By Jon O’Connell , TimesLeader.com, link to original post
Cyclists rocked back and forth on their bikes waiting anxiously for the ceremony to end. Project planners cut the ribbon to the D&L Trail’s Black Diamond Section on Monday, officially opening the new 10-mile trail to the applause of local officials and excited hikers and cyclists.
Jill Hoyt of Shavertown sat on her bike with a few fellow riders, talking about how the group tries to take plenty of bike excursions during the summer, having trekked the 28-mile Lehigh Gorge Trail three times in past years. But their inaugural ride on the Black Diamond Trail was their first this year. “We’re pretty excited,” Hoyt said.
Acting Secretary Ellen Ferretti of the state Department of Conservation and Natural Resources (DCNR) said the trail fills a need for the outdoorsy types. “We know what people want most in recreation … is opportunities close to home,” Ferretti said.
Judy Rimple, former president of Anthracite Scenic Trails Association, or ASTA, the organization that owns the trail, said she looked forward to getting past the formalities and saddling up on her bike. “The big event is to climb on my bike and go downhill,” Rimple said about the day’s guided trip south to Moosehead Lake. “It’s such a pleasure, playing outdoors in safe environments.”
Funding for the project, which began 12 years ago with the land’s purchase from the railroad, started with a $1.15 million DCNR grant to pay for excavation and trail grading with fine crushed stone. PennDOT supplied an extra $250,000 for planning costs.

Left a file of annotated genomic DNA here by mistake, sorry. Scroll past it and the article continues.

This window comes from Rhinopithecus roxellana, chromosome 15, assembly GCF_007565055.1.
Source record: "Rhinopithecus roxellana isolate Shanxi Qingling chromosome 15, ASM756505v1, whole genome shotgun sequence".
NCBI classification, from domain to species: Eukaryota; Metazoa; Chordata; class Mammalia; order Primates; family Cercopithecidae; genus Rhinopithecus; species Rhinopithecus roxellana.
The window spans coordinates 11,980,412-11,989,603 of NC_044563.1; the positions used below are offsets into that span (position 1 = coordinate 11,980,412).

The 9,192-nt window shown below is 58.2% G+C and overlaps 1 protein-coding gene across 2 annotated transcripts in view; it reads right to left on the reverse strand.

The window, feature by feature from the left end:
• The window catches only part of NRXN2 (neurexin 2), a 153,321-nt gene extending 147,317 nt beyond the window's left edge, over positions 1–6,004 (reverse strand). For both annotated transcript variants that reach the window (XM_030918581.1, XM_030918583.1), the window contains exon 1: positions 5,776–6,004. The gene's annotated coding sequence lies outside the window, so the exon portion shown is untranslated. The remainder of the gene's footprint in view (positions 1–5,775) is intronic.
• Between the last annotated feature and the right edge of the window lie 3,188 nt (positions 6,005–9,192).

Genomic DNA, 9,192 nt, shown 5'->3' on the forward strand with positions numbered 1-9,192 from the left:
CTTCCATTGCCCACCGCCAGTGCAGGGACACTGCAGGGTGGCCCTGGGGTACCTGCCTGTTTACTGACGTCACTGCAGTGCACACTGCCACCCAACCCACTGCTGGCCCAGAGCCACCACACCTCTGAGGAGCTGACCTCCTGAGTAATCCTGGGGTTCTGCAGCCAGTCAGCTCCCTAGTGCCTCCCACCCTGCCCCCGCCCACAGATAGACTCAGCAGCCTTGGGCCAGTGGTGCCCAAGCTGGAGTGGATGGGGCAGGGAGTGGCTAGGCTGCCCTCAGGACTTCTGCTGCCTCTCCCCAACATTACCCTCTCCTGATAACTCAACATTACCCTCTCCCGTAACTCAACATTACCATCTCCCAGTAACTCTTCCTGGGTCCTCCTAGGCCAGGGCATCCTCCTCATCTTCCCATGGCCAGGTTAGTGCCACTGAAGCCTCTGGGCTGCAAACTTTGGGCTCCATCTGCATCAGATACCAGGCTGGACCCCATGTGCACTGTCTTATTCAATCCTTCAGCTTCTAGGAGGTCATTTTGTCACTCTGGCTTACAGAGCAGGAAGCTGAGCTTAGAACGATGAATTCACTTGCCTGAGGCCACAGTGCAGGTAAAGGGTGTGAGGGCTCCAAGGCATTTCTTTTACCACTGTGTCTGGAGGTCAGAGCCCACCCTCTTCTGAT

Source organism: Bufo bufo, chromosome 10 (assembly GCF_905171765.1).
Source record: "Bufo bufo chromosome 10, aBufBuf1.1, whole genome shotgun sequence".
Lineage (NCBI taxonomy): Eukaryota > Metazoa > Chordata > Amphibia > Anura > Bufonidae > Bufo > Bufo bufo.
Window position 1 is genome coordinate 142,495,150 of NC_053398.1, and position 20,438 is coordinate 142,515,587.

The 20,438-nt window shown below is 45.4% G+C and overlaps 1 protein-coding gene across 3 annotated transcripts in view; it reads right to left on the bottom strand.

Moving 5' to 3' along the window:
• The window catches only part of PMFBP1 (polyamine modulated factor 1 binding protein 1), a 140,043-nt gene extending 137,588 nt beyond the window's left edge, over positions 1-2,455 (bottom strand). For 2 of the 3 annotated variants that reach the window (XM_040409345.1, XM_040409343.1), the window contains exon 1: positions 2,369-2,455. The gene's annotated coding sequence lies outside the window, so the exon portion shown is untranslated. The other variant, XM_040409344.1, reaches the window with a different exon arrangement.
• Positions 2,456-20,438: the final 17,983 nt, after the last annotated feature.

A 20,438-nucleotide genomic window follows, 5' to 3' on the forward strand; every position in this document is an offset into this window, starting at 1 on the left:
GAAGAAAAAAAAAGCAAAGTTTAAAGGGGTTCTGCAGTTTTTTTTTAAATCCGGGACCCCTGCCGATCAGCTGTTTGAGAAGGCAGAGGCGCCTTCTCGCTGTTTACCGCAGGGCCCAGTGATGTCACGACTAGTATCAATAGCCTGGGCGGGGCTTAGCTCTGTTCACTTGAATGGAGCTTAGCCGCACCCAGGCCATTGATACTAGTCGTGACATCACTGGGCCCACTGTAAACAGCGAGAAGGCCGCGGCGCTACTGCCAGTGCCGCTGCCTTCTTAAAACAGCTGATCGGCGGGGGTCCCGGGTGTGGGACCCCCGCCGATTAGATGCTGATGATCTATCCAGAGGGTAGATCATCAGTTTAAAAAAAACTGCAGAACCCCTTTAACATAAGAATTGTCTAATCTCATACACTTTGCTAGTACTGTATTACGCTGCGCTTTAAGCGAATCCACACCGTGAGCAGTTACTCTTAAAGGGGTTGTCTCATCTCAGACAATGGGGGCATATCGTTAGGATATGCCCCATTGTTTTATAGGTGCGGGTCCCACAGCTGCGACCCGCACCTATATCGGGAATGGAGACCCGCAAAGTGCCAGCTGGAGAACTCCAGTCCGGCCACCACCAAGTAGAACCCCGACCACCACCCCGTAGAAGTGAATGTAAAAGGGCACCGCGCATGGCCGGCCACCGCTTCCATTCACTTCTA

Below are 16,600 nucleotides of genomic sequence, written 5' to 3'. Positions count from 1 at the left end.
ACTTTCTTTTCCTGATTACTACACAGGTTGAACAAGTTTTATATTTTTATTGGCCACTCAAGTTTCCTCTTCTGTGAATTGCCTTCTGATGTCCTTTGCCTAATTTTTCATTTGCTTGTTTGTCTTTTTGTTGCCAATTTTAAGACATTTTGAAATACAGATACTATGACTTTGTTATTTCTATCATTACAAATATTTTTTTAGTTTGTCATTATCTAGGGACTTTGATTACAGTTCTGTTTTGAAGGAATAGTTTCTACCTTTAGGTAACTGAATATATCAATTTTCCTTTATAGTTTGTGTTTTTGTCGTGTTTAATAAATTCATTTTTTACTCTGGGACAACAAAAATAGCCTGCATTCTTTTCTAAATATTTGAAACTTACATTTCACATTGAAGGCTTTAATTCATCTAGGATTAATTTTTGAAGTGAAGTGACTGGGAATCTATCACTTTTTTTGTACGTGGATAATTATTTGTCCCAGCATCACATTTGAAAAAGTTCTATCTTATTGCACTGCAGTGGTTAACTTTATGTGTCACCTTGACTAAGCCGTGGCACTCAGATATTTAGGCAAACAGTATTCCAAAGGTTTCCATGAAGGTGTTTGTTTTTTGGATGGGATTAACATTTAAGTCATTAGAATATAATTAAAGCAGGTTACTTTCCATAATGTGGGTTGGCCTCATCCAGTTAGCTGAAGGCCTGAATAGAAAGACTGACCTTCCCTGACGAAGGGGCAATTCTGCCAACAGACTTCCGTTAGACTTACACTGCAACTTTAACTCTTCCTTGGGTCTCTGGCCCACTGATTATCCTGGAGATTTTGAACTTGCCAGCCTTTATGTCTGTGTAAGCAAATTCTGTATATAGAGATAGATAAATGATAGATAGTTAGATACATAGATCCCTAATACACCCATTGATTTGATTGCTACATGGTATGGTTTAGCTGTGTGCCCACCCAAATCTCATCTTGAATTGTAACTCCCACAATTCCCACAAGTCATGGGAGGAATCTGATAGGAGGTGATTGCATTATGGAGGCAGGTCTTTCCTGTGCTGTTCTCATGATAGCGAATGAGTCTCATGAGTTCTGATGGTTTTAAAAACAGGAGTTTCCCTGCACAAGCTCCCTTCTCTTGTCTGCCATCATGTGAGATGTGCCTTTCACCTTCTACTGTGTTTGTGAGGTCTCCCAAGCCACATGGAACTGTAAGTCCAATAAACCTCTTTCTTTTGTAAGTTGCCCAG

Delaware & Lehigh National Heritage Corridor is a collaboration of citizenry, state and local government offices working to build a trail that follows the state’s historic coal routes. Executive Director Elissa Garofalo gave a peek at what the trail organizations, both the D&L and ASTA, are working toward: connecting the Delaware River through the Lehigh Valley to Wilkes-Barre. The Black Diamond’s ribbon cutting marks 135 completed trail miles. “(Now) we’re ready to forge into the city of Wilkes-Barre,” Garofalo said, where the trail can connect to other regional trails.
D&L National Heritage Corridor board member Mike Burnside said the long-range plan is to build a contiguous trail through Wilkes-Barre and northward to reach the New York border.
The Black Diamond Trail northern trail head is marked with a sign along state Route 437 in Wright Township. It ends near the White Haven Area Community Library on Main Street in White Haven.